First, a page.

by Chris Mah, Smithsonian Institution, National Museum of Natural History
July 4, 2019
NOAA Ship Okeanos Explorer is currently operating off the southeast coast of the United States, and her scientists are hard at work studying coral and other marine habitats in the Atlantic Ocean. But even though we are in America’s “backyard,” the deep sea still has many new discoveries and surprises to unveil!
To celebrate our country’s star-spangled Independence day, here are FIVE species of star-shaped echinoderms (mostly sea stars) to commemorate discovery and the 4th of July!
One of the sea star species we’ve encountered most frequently so far has been this goniasterid sea star, Plinthaster dentatus, sometimes called a “cookie” or “ravioli” star!
This species stands out because the arms and disk are nearly confluent, thus presenting a more pentagonal shape relative to other sea stars.
This species has been recorded in many trawl-collected specimen records in the past, but perhaps what makes our observations of this species here SO significant is the numerous FEEDING observations that have been made.
On one dive, we observed some very large individuals of this species perched on the surface of numerous glass sponges.
Among the most important outcomes of these dives, aside from recognizing previously unknown species, are observations of known species in the process of performing their basic day-to-day biology, feeding, spawning, etc. This species’ biology has been largely unknown despite the fact that the species has been known since 1884!
Sometimes we have extraordinary observations, such as the massive cidaroid sea urchin feeding event on this sponge, shown in the image below! At least six individuals were involved. This prompts many questions! Is it by chance that they are all in the same place? Is this sponge damaged and the sea urchins taking advantage? Is this a common occurrence?
Like fireworks, this big cluster of stars presents a “fireworks display” of echinoderm feeding!
This was a species I described in 2010, and which was originally collected by Martha Nizinski, a NOAA National Marine Fisheries Service biologist who works on coral and their related faunas. The description was based on three museum specimens. I had never seen it alive.
This species was hypothesized to be a coral predator when I described it, based on fragments found in its gut, but now we have solid evidence of this species feeding on a primnoid octocoral! This was the FIRST time it’s been seen alive!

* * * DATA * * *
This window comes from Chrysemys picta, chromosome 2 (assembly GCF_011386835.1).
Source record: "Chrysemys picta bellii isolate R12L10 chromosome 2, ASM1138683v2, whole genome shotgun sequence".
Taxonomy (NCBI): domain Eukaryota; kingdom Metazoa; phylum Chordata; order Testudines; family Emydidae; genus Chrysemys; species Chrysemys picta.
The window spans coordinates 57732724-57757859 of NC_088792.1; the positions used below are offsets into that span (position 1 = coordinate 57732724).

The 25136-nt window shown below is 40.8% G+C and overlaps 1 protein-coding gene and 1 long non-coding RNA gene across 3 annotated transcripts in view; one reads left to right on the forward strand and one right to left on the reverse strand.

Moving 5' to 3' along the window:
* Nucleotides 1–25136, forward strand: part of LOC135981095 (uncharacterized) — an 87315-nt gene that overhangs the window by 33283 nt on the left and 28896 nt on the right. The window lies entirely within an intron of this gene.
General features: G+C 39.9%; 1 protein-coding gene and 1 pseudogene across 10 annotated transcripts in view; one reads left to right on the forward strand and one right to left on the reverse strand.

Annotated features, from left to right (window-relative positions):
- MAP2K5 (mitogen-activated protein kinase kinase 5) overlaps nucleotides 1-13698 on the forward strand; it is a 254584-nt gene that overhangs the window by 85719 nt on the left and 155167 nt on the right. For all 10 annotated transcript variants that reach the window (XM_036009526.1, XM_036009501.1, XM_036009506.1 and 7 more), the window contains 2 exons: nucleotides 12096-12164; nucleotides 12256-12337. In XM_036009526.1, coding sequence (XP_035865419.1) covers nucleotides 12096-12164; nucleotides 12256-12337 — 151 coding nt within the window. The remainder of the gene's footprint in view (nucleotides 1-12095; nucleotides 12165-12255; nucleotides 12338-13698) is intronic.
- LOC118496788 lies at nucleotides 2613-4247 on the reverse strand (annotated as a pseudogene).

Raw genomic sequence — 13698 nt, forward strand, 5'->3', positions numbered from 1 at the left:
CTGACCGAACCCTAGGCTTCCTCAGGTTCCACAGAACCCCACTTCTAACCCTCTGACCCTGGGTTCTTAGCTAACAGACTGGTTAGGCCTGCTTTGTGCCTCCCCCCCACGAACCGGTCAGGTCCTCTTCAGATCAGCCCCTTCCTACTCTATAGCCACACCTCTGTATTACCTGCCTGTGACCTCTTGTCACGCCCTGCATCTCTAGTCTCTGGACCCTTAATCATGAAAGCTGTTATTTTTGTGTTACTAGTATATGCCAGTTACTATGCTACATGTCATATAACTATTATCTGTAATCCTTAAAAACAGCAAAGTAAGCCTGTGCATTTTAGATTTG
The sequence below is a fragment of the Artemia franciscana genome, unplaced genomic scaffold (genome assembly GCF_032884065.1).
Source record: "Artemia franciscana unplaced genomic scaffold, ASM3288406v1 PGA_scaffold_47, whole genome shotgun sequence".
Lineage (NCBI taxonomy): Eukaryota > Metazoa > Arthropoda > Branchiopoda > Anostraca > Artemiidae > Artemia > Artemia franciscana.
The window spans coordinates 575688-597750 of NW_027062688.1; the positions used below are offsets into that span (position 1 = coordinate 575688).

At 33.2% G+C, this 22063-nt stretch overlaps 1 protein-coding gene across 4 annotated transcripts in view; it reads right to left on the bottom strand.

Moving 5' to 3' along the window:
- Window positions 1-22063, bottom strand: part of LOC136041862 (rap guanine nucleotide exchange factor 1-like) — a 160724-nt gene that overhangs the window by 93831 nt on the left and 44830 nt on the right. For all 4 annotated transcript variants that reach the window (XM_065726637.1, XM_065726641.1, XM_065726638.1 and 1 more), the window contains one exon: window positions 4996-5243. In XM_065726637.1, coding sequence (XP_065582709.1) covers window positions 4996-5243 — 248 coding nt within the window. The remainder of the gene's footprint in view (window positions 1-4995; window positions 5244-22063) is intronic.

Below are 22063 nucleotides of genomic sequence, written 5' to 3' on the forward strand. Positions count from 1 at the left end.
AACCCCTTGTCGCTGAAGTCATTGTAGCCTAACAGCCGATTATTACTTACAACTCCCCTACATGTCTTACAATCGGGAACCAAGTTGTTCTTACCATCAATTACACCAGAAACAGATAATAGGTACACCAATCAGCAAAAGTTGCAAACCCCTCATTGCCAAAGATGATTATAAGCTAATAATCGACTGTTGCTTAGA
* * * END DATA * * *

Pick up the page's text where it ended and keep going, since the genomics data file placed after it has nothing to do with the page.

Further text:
During one dive, we saw at least two species of sea stars in the genus Pteraster, a.k.a “cushion stars” or “slime stars.”
These sea stars are unusual because they have a thick, canopy-like membrane which covers the actual body surface. What you see in the pictures are those membranes, which sometimes looks muscular or net-like.
Their common name of “slime star” comes from the observation that several species of Pteraster produce copious amounts of mucus as a defense mechanism.
This species is likely in the genus Hymenaster. Members of this family have an unusual body structure with a gelatinous covering and a soft fleshy body. This species was almost completely transparent, showing off internal structures such as its stomach and internal skeleton. Biology is unknown.
Brittle stars, or ophiuroids, are distant relatives of sea stars and are distinguished by having arms which are more sharply set off from the disk, as well as much more slender and brittle. In contrast to most sea stars, many brittle stars are cryptic and live hidden under rocks or among protective substrates.
Brittle star diversity is enormous, with over 2,000 known species. Many of them have very interesting, sometimes extremely unusual body forms and shapes. These body forms are often poorly understood.
On our current Okeanos Explorer, cruise we observed one of those extremely unusual body forms!
This brittle star showed the disk covered, or even replaced, by a translucent purple bag-like covering. The arms were also covered by translucent tissue.